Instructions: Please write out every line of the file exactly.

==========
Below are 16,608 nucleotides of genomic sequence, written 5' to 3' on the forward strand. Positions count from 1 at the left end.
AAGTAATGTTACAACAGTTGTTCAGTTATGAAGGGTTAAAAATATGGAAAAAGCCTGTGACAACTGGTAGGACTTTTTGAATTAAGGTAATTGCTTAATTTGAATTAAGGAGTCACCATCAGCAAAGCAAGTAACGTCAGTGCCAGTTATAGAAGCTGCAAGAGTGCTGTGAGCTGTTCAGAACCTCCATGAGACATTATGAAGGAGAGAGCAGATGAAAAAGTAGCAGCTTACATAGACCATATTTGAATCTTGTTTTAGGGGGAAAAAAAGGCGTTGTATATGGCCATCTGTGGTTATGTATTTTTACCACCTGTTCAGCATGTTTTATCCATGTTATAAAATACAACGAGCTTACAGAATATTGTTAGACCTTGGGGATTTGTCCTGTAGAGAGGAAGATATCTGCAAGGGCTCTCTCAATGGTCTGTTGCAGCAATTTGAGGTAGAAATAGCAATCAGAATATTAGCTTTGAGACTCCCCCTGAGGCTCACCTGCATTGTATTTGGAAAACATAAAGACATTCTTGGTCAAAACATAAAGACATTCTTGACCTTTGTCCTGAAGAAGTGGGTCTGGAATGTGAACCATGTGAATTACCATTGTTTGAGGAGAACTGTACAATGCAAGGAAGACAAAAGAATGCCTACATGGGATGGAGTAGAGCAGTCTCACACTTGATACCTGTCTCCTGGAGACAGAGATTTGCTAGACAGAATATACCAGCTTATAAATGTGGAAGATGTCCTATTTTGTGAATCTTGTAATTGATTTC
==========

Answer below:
Below are 16,608 nucleotides of genomic sequence, written 5' to 3' on the forward strand. Positions count from 1 at the left end.
AAGTAATGTTACAACAGTTGTTCAGTTATGAAGGGTTAAAAATATGGAAAAAGCCTGTGACAACTGGTAGGACTTTTTGAATTAAGGTAATTGCTTAATTTGAATTAAGGAGTCACCATCAGCAAAGCAAGTAACGTCAGTGCCAGTTATAGAAGCTGCAAGAGTGCTGTGAGCTGTTCAGAACCTCCATGAGACATTATGAAGGAGAGAGCAGATGAAAAAGTAGCAGCTTACATAGACCATATTTGAATCTTGTTTTAGGGGGAAAAAAAGGCGTTGTATATGGCCATCTGTGGTTATGTATTTTTACCACCTGTTCAGCATGTTTTATCCATGTTATAAAATACAACGAGCTTACAGAATATTGTTAGACCTTGGGGATTTGTCCTGTAGAGAGGAAGATATCTGCAAGGGCTCTCTCAATGGTCTGTTGCAGCAATTTGAGGTAGAAATAGCAATCAGAATATTAGCTTTGAGACTCCCCCTGAGGCTCACCTGCATTGTATTTGGAAAACATAAAGACATTCTTGGTCAAAACATAAAGACATTCTTGACCTTTGTCCTGAAGAAGTGGGTCTGGAATGTGAACCATGTGAATTACCATTGTTTGAGGAGAACTGTACAATGCAAGGAAGACAAAAGAATGCCTACATGGGATGGAGTAGAGCAGTCTCACACTTGATACCTGTCTCCTGGAGACAGAGATTTGCTAGACAGAATATACCAGCTTATAAATGTGGAAGATGTCCTATTTTGTGAATCTTGTAATTGATTTC